LM: I would say definitely. You would have to run the study to be 100 percent sure, but I think that anecdotally, yes. I think this is going on in Southern California, in New England and the Pacific Northwest — I think it’s going on everywhere. I think the decline in fisheries is universal, and the decline in big species is one of the most notable aspects about that. But I think one of the things that the photographs from this study are useful for is (underscoring that we need) to listen to the anecdotes. We’re not going to be able to have a case-by-case look in every area because the data might just not be there, but we really need to start listening to anecdotes of people who say, “There used to be a lot more fish here,” and wouldn’t be great if we could bring that back again without having to prove it in every place.

M-M: These photographs are sort of “above water” evidence that the ecosystems are changing, but what is the impact on the ecosystems when these big fish aren’t around?


LM: That’s a really good question. I think that big fish in general provide ecosystem stability. Having all this mass tied up in bigger, longer-living fish provides long-term stability to ecosystems that doesn’t tend to happen when the fish are smaller. (Now) there are shorter generation times in these populations, and those are more affected by fluctuations in the environment. Just in general, a whole ecosystem where you have a mix of small and big fish is generally more stable and desirable for diving and other things.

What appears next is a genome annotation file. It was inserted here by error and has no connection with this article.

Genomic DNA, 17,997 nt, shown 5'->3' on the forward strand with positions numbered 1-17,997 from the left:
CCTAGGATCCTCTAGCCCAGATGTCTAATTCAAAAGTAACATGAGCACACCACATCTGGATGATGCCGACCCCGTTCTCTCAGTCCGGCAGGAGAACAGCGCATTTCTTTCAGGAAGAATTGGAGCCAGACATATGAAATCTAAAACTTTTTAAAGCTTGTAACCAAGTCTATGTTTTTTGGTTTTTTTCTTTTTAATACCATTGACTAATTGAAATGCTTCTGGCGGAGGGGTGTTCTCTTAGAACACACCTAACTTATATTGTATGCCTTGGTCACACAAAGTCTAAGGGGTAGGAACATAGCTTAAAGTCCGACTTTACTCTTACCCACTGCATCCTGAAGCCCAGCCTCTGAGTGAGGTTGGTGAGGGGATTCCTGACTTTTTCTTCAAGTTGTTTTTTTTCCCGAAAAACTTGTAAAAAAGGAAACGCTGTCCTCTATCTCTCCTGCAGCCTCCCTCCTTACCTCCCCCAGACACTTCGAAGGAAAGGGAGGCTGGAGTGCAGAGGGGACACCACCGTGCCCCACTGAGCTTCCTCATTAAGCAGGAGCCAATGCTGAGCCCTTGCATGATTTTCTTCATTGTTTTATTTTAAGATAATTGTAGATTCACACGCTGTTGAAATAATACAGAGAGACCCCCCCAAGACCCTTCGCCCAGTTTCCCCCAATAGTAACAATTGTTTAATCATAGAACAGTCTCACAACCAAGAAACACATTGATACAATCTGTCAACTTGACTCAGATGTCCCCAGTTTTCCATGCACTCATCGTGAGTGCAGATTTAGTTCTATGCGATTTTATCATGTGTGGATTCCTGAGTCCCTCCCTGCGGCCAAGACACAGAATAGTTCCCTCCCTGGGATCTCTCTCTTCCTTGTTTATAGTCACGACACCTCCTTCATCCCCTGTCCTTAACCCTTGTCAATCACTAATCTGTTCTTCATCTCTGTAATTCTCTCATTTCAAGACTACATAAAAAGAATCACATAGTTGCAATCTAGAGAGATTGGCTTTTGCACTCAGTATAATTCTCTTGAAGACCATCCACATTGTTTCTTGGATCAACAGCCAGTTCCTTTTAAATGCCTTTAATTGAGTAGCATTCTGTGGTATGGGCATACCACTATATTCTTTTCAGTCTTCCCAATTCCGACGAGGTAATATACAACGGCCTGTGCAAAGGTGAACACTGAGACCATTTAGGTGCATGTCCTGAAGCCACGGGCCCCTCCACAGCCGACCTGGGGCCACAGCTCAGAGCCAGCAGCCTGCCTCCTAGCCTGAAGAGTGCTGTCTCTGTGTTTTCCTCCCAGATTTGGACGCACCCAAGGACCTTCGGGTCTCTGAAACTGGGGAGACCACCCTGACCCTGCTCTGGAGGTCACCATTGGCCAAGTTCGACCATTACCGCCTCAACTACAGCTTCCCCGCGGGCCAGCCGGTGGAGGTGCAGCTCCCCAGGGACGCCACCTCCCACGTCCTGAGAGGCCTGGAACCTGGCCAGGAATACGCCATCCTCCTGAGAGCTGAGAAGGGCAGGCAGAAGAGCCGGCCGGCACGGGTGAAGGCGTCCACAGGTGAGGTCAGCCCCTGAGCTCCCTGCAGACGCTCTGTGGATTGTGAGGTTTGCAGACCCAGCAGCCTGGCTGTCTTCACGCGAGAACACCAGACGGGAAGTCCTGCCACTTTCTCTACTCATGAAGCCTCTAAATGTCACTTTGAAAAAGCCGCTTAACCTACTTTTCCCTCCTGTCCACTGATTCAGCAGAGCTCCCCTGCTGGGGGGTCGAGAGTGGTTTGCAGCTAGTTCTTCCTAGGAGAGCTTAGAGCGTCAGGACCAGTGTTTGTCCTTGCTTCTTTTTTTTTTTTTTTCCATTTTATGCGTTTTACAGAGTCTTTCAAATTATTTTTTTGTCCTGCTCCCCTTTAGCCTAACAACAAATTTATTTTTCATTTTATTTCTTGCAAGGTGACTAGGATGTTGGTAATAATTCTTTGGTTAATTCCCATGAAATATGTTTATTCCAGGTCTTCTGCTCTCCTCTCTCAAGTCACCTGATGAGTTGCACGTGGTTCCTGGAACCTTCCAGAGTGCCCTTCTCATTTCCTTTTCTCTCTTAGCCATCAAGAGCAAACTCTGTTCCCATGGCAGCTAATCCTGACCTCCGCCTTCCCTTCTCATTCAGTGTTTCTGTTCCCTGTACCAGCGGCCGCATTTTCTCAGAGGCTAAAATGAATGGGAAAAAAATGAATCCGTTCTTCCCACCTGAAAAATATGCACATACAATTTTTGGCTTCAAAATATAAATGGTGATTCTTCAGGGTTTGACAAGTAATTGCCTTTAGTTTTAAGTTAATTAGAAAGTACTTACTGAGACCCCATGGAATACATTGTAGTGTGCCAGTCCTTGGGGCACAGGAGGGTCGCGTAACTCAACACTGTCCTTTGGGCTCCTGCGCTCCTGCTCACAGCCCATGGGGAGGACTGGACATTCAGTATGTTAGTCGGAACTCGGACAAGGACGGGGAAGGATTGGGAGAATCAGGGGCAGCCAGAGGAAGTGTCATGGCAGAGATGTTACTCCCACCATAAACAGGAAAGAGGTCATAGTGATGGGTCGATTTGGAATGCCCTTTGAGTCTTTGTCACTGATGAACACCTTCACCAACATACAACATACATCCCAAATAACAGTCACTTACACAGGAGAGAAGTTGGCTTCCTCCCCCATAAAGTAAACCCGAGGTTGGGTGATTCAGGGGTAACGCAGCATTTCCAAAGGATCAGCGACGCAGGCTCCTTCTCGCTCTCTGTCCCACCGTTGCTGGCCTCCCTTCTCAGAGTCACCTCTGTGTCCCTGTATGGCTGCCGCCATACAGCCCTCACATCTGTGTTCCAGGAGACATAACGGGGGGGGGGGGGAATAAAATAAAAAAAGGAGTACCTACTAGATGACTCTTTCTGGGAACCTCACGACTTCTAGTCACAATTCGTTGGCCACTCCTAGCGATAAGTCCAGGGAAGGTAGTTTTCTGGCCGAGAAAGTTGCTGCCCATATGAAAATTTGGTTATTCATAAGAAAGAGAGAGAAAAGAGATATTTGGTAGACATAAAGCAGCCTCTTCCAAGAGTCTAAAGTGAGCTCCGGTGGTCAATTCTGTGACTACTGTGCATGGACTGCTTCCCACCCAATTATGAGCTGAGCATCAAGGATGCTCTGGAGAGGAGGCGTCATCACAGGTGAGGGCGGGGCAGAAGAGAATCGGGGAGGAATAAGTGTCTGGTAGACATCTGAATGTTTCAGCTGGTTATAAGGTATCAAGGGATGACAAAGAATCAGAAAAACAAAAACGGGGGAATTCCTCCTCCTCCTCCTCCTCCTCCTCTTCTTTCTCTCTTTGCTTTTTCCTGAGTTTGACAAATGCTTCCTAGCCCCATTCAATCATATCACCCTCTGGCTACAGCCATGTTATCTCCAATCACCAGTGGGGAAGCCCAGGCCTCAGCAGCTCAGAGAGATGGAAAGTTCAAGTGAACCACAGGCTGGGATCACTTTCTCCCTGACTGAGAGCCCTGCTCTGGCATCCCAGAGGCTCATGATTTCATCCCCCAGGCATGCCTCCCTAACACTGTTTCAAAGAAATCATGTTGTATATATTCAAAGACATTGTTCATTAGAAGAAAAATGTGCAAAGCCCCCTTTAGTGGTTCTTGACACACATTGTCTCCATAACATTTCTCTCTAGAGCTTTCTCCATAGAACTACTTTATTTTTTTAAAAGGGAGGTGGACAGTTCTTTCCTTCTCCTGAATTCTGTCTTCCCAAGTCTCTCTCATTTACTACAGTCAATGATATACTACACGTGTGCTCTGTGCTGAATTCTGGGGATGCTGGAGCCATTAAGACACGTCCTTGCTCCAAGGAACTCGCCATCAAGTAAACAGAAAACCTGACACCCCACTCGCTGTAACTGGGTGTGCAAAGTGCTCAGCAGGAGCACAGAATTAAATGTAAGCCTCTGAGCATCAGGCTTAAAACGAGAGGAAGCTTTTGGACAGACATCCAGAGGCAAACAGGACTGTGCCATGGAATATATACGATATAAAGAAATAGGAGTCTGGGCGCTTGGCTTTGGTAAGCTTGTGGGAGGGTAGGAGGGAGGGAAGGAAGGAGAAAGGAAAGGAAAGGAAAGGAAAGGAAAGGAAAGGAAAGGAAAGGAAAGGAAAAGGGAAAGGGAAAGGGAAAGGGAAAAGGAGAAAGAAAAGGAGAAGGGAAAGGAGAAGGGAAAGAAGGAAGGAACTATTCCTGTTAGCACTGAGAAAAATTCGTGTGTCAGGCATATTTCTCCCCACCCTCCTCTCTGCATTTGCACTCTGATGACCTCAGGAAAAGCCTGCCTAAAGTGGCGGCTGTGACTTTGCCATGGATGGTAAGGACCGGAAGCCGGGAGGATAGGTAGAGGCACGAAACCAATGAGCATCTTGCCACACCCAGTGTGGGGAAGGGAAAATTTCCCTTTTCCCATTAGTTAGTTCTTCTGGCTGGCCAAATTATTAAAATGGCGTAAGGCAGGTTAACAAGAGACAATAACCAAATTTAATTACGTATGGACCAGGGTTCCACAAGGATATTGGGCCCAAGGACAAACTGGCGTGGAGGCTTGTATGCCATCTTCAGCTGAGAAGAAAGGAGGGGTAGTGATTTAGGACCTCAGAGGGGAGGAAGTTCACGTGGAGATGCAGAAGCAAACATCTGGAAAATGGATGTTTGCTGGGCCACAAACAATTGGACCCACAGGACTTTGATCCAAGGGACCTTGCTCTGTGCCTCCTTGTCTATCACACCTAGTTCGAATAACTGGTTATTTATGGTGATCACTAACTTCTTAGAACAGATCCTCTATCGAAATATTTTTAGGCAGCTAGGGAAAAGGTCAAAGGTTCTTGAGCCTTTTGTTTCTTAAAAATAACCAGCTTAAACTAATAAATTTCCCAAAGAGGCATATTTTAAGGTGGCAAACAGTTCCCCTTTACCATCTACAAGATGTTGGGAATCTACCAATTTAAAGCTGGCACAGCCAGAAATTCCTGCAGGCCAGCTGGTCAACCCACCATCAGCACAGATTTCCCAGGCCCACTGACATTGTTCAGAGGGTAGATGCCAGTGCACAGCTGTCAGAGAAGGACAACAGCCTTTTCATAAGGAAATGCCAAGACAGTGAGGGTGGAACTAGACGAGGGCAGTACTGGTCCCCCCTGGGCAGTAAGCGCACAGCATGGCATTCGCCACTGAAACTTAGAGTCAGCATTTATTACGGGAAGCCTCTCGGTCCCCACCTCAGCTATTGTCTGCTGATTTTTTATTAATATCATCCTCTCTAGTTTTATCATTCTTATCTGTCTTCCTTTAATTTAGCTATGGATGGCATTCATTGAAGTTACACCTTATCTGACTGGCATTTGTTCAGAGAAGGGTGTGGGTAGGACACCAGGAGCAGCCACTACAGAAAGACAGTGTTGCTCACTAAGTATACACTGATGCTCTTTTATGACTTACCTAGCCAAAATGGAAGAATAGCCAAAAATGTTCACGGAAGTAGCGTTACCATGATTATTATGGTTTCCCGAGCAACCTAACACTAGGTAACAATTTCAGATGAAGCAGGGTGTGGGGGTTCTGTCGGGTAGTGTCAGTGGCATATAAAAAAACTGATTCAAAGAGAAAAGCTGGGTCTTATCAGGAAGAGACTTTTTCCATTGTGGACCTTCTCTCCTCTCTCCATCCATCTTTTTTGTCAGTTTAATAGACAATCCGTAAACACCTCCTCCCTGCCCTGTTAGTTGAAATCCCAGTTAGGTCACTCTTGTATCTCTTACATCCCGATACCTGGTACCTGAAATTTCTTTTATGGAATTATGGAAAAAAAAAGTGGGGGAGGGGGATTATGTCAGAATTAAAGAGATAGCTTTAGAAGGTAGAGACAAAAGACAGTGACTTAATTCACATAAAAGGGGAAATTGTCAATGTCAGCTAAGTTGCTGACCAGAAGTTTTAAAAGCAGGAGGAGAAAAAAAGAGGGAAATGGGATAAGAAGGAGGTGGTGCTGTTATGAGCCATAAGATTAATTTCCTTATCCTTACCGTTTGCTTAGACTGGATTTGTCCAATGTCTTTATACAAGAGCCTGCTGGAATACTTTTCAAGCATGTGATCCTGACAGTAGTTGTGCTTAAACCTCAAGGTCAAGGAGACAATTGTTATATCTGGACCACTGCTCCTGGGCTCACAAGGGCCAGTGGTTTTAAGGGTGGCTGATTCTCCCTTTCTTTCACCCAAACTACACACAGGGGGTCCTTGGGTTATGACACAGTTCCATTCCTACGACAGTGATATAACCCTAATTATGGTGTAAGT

M-M: Part of the reason there has been a worldwide decline in fishery stocks over the last decade is because of the huge demand for fish and the big commercial fishing industry. Is there a way in your mind to bring this demand down?

LM: Yeah, I should be really clear about that: I’m not blaming recreational fishermen. It’s clearly a combination of recreational and commercial, and in this case, it’s mostly commercial fishing. The recreational photos are really just a metric of the overall decline and, yes, that’s on everybody’s shoulders. It is the increasing demand for fish, and I think things like sustainable aquaculture really need to be looked into more closely. There’s just not enough wild fish in the ocean to sustain the world’s population, and there’s really no easy answers to that (problem).

M-M: What other research are you working on and what other trends are you seeing?

LM: Well, I’ve been working mostly in the Florida Keys recently looking at (ecosystems) on a longer timescales, actually starting in the 1760s. I’m looking at changes in the actual structure in the environments — the corals, the mangroves and sponges, even all the way up to monk seals, which are extinct now. The sad thing is that everywhere I’ve looked, I’ve seen decline — everywhere from the spiny lobsters to the corals have declined quite a bit.


M-M: Any bright spots?

LM: Uh … actually none are really coming to mind. It’s kind of a depressing line of work when you’re looking at declines (laughs). … I think one of the things I say when I try to put an optimistic spin on it is that it provides a view of what things could be like. Yes, over the course of 300 years I found declines that probably aren’t fixable, but over the course of 50 years, it’s not so long that we couldn’t fix it if we wanted to. But I would say most of the bright spots don’t come from my work, they come from research looking at effects of protecting areas. ... My job is just to show how bad things have gotten and hopefully we can swing things around. But (my results) do provide baselines for restoration — if the desire is there to do that.